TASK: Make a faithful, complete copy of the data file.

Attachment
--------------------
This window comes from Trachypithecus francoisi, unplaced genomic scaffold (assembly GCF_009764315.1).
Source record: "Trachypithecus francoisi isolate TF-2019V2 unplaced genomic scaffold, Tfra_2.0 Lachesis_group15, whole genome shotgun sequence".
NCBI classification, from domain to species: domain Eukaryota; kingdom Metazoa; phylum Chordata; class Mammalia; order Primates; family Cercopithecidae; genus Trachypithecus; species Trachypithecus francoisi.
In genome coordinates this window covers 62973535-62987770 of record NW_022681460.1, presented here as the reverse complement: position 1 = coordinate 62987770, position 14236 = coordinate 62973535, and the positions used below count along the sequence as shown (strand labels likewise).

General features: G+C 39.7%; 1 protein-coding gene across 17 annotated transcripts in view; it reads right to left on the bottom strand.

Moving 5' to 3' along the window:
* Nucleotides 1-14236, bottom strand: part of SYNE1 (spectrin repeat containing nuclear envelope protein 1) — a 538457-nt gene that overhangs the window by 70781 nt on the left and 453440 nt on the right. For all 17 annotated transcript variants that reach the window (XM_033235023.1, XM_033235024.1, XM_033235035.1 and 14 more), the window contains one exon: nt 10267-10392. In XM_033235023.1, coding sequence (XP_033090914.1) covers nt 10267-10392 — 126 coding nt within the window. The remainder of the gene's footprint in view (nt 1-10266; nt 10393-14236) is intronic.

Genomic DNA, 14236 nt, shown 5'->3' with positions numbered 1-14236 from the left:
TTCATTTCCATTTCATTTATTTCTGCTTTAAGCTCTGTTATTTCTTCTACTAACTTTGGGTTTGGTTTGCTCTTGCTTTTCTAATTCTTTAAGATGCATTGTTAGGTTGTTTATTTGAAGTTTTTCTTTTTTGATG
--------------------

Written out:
This window comes from Trachypithecus francoisi, unplaced genomic scaffold (assembly GCF_009764315.1).
Source record: "Trachypithecus francoisi isolate TF-2019V2 unplaced genomic scaffold, Tfra_2.0 Lachesis_group15, whole genome shotgun sequence".
NCBI classification, from domain to species: domain Eukaryota; kingdom Metazoa; phylum Chordata; class Mammalia; order Primates; family Cercopithecidae; genus Trachypithecus; species Trachypithecus francoisi.
In genome coordinates this window covers 62973535-62987770 of record NW_022681460.1, presented here as the reverse complement: position 1 = coordinate 62987770, position 14236 = coordinate 62973535, and the positions used below count along the sequence as shown (strand labels likewise).

General features: G+C 39.7%; 1 protein-coding gene across 17 annotated transcripts in view; it reads right to left on the bottom strand.

Moving 5' to 3' along the window:
* Nucleotides 1-14236, bottom strand: part of SYNE1 (spectrin repeat containing nuclear envelope protein 1) — a 538457-nt gene that overhangs the window by 70781 nt on the left and 453440 nt on the right. For all 17 annotated transcript variants that reach the window (XM_033235023.1, XM_033235024.1, XM_033235035.1 and 14 more), the window contains one exon: nt 10267-10392. In XM_033235023.1, coding sequence (XP_033090914.1) covers nt 10267-10392 — 126 coding nt within the window. The remainder of the gene's footprint in view (nt 1-10266; nt 10393-14236) is intronic.

Genomic DNA, 14236 nt, shown 5'->3' with positions numbered 1-14236 from the left:
TTCATTTCCATTTCATTTATTTCTGCTTTAAGCTCTGTTATTTCTTCTACTAACTTTGGGTTTGGTTTGCTCTTGCTTTTCTAATTCTTTAAGATGCATTGTTAGGTTGTTTATTTGAAGTTTTTCTTTTTTGATG